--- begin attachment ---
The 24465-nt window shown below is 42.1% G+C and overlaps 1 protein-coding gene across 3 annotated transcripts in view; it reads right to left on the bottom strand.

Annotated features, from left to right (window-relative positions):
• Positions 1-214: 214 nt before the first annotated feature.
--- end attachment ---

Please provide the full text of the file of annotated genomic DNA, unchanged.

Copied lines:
The 24465-nt window shown below is 42.1% G+C and overlaps 1 protein-coding gene across 3 annotated transcripts in view; it reads right to left on the bottom strand.

Annotated features, from left to right (window-relative positions):
• Positions 1-214: 214 nt before the first annotated feature.